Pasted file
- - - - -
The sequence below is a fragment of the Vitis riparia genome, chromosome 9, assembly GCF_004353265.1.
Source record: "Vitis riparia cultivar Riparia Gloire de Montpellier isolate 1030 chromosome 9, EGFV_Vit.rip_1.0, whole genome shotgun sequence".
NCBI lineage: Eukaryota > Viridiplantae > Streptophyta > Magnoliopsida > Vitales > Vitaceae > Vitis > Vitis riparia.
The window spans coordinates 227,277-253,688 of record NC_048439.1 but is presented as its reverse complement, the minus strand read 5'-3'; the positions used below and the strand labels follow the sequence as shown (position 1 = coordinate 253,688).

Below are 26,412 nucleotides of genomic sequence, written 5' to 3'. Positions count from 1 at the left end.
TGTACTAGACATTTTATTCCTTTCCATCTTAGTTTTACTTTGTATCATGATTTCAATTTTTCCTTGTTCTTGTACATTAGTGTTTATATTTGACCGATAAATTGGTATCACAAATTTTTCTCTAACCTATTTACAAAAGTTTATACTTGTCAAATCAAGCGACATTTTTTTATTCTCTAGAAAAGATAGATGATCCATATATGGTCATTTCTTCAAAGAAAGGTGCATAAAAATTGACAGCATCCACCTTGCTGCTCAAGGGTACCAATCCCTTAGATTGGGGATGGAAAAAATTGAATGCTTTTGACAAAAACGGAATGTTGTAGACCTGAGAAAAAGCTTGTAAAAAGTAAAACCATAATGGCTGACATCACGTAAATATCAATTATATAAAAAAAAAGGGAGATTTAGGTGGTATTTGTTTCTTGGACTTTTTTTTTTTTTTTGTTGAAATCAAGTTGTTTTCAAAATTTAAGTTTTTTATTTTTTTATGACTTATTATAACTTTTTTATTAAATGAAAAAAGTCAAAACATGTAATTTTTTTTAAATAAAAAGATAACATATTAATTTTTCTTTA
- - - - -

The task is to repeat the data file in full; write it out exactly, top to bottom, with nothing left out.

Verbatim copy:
The sequence below is a fragment of the Vitis riparia genome, chromosome 9, assembly GCF_004353265.1.
Source record: "Vitis riparia cultivar Riparia Gloire de Montpellier isolate 1030 chromosome 9, EGFV_Vit.rip_1.0, whole genome shotgun sequence".
NCBI lineage: Eukaryota > Viridiplantae > Streptophyta > Magnoliopsida > Vitales > Vitaceae > Vitis > Vitis riparia.
The window spans coordinates 227,277-253,688 of record NC_048439.1 but is presented as its reverse complement, the minus strand read 5'-3'; the positions used below and the strand labels follow the sequence as shown (position 1 = coordinate 253,688).

Below are 26,412 nucleotides of genomic sequence, written 5' to 3'. Positions count from 1 at the left end.
TGTACTAGACATTTTATTCCTTTCCATCTTAGTTTTACTTTGTATCATGATTTCAATTTTTCCTTGTTCTTGTACATTAGTGTTTATATTTGACCGATAAATTGGTATCACAAATTTTTCTCTAACCTATTTACAAAAGTTTATACTTGTCAAATCAAGCGACATTTTTTTATTCTCTAGAAAAGATAGATGATCCATATATGGTCATTTCTTCAAAGAAAGGTGCATAAAAATTGACAGCATCCACCTTGCTGCTCAAGGGTACCAATCCCTTAGATTGGGGATGGAAAAAATTGAATGCTTTTGACAAAAACGGAATGTTGTAGACCTGAGAAAAAGCTTGTAAAAAGTAAAACCATAATGGCTGACATCACGTAAATATCAATTATATAAAAAAAAAGGGAGATTTAGGTGGTATTTGTTTCTTGGACTTTTTTTTTTTTTTTGTTGAAATCAAGTTGTTTTCAAAATTTAAGTTTTTTATTTTTTTATGACTTATTATAACTTTTTTATTAAATGAAAAAAGTCAAAACATGTAATTTTTTTTAAATAAAAAGATAACATATTAATTTTTCTTTA